What are the differences between unsubsidized and subsidized loans?

subsidized loan

It doesn’t seem to matter who you are or what you do. A college education will likely require you to take on student loan debt. Just a few years ago, in 2017, 65 percent of all college graduating seniors had nearly $30,000 in student loans.

College expenses can be for books, tuition, room and board, meal plans, and other fees. It can take upwards of $21,000 a year to pay for all of those things, and most students, along with their families, can’t afford that much out of pocket.

Of course, there are financial aid options, including grants and scholarships, but student loans are another thing most students have to consider. To do so, however, they must first complete their FAFSA (Free Application for Federal Student Aid). Still, you may not know that federal student loans come in different varieties. You may be offered multiple loan options with your specific financial aid package based on your financial situation.

The two most common federal student loan options are Direct Unsubsidized Loans and Direct Subsidized Loans. They sound very similar, and there are some similarities. Still, they are profoundly different from each other. The difference between subsidized and unsubsidized loans could translate into more interest payments that are higher (thousands of additional dollars spent over the life of the loan).

It is important to understand how these two types of loans are similar and different. We discuss federal unsubsidized and subsidized student loans, enabling you to make smarter financial decisions. You can apply this information when accepting or rejecting student loans from your financial aid package. In addition, you will also be more aware of which loans should be a priority when it comes to their payment.

A snapshot of subsidized and unsubsidized student loans

Both unsubsidized and subsidized student loans are options available and offered to college students by your federal government. Therefore, the details of each type of loan – including fees, interest rates, eligibility requirements and maximum loan limits – are governed by law.

Yes, there are some similarities, but there is also a significant difference between subsidized and unsubsidized student loans. The biggest difference is how interest on the loan can accrue.

Direct Subsidized Loans are only available to college students, and to qualify, you must demonstrate significant financial need for the loan. The federal government will cover any accrued interest on your principal as well, but only under specific conditions. These include:

  • When you are enrolled in college full or part time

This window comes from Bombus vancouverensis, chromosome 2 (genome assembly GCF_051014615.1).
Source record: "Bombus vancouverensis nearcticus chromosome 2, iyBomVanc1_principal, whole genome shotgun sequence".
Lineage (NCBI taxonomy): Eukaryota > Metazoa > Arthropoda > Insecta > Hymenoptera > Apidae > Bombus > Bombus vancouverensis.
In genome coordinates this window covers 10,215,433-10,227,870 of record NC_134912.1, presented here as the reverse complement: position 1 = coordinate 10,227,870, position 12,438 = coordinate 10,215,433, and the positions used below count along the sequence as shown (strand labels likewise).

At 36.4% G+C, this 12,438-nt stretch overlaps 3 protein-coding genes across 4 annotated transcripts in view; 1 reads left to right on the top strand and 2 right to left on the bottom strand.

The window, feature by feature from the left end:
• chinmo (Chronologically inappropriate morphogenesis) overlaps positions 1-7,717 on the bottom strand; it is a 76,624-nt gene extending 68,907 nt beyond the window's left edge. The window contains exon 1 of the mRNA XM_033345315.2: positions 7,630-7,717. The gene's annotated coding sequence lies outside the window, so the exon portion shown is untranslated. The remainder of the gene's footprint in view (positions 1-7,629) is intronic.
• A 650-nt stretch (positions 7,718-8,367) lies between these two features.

• When the loan is in deferment
  • During the grace period
  • This is the first six months after you finish school, drop out, or drop out part-time. During this time, you don’t have to make any payments, and your interest is stopped or paid by the federal government.

Because the Department of Education pays any interest that has accrued on the principal during this time, it is subsidizing education.

On the other hand, unsubsidized direct loans will accrue interest, just like any other type of loan. Once the loan is disbursed (you or your school receives the money), the principal begins to accrue interest. It doesn’t matter if you’re currently enrolled in college, if you’re in deferment, or if the loan is in a grace period.

Although there is no interest to pay, since they are added, they continue to be added to the principal or they are capitalized. Therefore, the interest is going to start accumulating on its own, as well as your principal.

See the difference between subsidized and unsubsidized loans in action

It can be a bit difficult to understand the process without doing some numbers. So let’s say there are two borrowers. They are both freshmen in college and are taking out a $3,500 federal student loan. Each loan carries an interest rate of around 4.53%, and both are on the standard ten-year repayment plan. However, Borrower A has a subsidized loan, and Borrower B has an unsubsidized loan.

Borrower A will not have accrued interest while in school, so the balance will not go up. So, after graduation, they only have to pay $36.32 a month. In total, Borrower A will pay $4,358 for the loan, of which $858 will be interest.

Borrower B has a loan that begins to accrue interest during the four years they are in college. It’s about $634. They graduate, but cannot pay the accrued interest. Therefore, it is capitalized and added to the principal amount, bringing the loan balance to $4,134. That means Borrower B is going to make payments of $42.90 each month, paying a total of $5,148. Borrower B paid almost $800 more than Borrower A.

Now, what could happen if both borrowers couldn’t make their payments right away when they graduate? They both have that six-month grace period and could also put the loan in deferment for a full 12 months after that.

If this happens, Borrower A will still have a balance of $3,500 and will pay $4,358 over the life of the loan. However, Borrower B will have a balance that grows to $4,420, for which he will pay $5,504 over the life of the loan. That’s a difference of over $1,000.

How Subsidized Student Loans Work